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SR-520 bridge tolls up July 1
For the first six months, tolling on the 520 bridge is working as planned, state officials say. Weekday traffic is free flowing for the first time in decades during the peak commute times, and revenue generated by tolling is ahead of forecasts.
This trajectory puts the state slightly ahead of the finance plan, keeping the Washington State Department of Transportation on track with making the debt payments needed to pay for the bridge construction.
Despite forecasts trending ahead in both traffic and revenue, rate increases will go into effect on July 1 in order for the state to stay on track with the finance plan to raise $1 billion for a new SR-520 bridge. The increase in July will be the first of four planned 2.5 percent annual rate increases through 2015.
However, no rate increase will occur without the Washington State Transportation Commission reviewing the latest traffic and revenue data to determine if a rate increase is needed each year and at what amount, state officials say.
The current peak Good To Go! rate of $3.50 will increase to $3.59, and the peak Pay By Mail rate of $5 will increase to $5.13. The other variable toll rates will have similar increases.
“We are headed in the right direction, and it’s looking like our careful planning is already producing positive outcomes,” said WSDOT Toll Director Craig Stone. “That said, this is the six-month mark of a 30-year plan. It’s more important now than ever before that we stay the course.”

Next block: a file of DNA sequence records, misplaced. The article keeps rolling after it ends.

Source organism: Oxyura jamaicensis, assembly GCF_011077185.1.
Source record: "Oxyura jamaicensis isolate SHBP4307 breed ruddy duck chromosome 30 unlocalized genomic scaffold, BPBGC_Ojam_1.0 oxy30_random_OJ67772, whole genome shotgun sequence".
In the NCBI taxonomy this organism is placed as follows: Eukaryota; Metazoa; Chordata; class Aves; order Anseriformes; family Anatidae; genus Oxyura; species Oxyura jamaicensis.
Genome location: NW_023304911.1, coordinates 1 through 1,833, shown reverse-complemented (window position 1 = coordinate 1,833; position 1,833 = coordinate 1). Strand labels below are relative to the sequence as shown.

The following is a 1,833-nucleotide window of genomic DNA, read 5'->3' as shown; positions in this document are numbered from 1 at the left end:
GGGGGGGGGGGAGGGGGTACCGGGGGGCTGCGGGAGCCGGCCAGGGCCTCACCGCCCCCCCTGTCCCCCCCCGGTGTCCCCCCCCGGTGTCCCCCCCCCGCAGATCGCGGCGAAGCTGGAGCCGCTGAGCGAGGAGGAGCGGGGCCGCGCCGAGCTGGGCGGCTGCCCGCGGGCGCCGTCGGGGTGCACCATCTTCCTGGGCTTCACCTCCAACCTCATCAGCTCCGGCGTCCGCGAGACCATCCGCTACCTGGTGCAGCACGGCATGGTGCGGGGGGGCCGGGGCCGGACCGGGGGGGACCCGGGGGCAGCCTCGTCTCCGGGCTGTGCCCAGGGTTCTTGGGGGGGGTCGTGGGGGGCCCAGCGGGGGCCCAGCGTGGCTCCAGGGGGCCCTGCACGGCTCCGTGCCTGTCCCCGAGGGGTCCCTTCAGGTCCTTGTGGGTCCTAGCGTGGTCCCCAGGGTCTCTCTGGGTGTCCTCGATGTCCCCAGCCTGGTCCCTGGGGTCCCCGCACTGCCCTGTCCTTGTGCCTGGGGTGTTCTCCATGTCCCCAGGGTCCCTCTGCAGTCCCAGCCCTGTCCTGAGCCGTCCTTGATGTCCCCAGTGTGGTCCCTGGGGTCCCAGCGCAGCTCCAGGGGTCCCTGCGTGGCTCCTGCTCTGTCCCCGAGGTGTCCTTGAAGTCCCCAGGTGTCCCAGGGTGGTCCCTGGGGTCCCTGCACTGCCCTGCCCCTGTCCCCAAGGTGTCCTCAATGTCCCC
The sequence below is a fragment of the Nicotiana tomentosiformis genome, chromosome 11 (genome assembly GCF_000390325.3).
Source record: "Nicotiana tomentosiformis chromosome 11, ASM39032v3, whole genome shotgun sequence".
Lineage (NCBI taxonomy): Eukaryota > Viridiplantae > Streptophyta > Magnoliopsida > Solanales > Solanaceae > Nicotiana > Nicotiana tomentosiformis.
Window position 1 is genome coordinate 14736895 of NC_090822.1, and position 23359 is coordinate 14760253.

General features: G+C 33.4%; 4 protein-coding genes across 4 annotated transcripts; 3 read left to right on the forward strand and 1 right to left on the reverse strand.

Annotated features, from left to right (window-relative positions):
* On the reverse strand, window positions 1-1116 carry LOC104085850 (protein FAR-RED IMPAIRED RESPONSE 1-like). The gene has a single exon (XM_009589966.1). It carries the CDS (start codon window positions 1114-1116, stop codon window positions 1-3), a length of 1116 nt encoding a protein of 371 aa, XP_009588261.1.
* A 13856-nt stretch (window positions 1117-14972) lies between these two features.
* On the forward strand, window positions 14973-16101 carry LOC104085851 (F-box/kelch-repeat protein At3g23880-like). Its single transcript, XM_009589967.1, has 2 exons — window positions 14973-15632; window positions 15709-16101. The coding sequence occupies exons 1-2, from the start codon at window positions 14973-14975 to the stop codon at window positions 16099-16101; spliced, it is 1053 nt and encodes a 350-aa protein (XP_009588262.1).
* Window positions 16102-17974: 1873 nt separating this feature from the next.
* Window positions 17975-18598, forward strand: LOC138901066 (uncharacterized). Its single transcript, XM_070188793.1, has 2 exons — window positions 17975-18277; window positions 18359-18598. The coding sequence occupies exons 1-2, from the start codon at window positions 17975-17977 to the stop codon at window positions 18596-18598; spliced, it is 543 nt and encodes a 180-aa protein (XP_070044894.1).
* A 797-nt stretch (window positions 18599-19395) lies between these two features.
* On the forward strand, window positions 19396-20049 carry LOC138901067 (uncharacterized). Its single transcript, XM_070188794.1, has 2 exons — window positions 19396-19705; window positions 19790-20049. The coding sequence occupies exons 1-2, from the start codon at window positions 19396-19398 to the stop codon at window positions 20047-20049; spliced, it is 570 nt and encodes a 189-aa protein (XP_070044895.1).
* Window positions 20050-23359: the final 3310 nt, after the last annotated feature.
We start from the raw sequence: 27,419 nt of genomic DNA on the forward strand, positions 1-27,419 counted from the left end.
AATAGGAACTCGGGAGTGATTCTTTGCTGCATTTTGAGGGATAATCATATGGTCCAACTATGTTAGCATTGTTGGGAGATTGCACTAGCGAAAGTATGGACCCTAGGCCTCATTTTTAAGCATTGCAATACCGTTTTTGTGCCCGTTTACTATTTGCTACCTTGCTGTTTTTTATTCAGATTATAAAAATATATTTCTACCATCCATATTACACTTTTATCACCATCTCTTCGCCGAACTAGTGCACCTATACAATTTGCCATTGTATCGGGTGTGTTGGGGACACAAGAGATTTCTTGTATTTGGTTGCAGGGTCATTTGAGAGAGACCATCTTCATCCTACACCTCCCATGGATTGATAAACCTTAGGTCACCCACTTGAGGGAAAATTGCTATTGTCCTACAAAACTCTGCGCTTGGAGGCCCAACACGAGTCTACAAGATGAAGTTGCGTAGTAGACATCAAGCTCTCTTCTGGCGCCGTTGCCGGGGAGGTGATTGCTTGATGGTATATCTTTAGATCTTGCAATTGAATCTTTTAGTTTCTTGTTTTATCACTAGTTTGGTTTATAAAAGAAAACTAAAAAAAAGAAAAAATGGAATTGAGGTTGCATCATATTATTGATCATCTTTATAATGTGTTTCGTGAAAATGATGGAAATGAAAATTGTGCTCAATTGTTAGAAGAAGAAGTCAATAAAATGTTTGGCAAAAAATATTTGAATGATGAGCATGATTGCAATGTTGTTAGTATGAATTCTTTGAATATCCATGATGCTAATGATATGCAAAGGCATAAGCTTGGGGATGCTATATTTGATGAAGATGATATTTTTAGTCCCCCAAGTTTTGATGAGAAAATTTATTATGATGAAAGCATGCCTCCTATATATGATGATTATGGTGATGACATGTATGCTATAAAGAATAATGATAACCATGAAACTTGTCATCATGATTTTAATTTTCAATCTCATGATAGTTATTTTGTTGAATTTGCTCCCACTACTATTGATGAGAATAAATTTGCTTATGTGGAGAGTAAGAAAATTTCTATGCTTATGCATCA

So far, more than 80 percent of vehicles crossing the bridge have Good To Go! accounts. The variable tolls are leading drivers to shift their trips to off-peak hours, saving peak-time drivers 12 to 15 minutes per trip. There has been a drop in bridge traffic volumes since tolling began, but the drop has not been as great as forecasted. During the first quarter of bridge tolling, weekday traffic was 15 percent higher than projected. April was 19 percent higher, and May numbers indicate that traffic is now 21 percent higher than projected.
First quarter of the year gross tolling revenue (between January and March) was $12.9 million, exceeding forecasts by six percent. Officials say the trend is continuing into the second quarter with official financial statements to be released this summer.
King County Metro Transit implemented service improvements on the SR-520 corridor to increase options for travelers. This includes more bus service, real-time transit signs, and a new park-and-ride garage that will open in south Kirkland next spring.
“Metro Transit has seen two waves of strong ridership growth so far on the SR-520 corridor,” said Metro General Manager Kevin Desmond. “The first came in the fall of 2011 when we significantly increased transit service; then again this year when tolling began. Overall, we’ve seen a 25 percent increase in bus ridership across the lake in less than a year.”
Just before the start of tolling on Dec. 29, 2011, King County Metro and Sound Transit added 100 daily bus trips across the floating bridge, bringing the weekday service to 700 bus trips and 18 routes. Since tolling began, transit ridership has increased 10 percent. Vanpools on the SR-520 corridor have increased by 18 percent. Sound Transit’s service has also grown to serve the increased demand.
“The new riders who are climbing aboard our Express buses serving the SR-520 corridor have contributed to Sound Transit’s overall 12 percent ridership growth from first quarter 2011 to first quarter of this year,” said Sound Transit CEO Joni Earl. “More and more commuters are recognizing the value of using transit to save money and improve their quality of life.”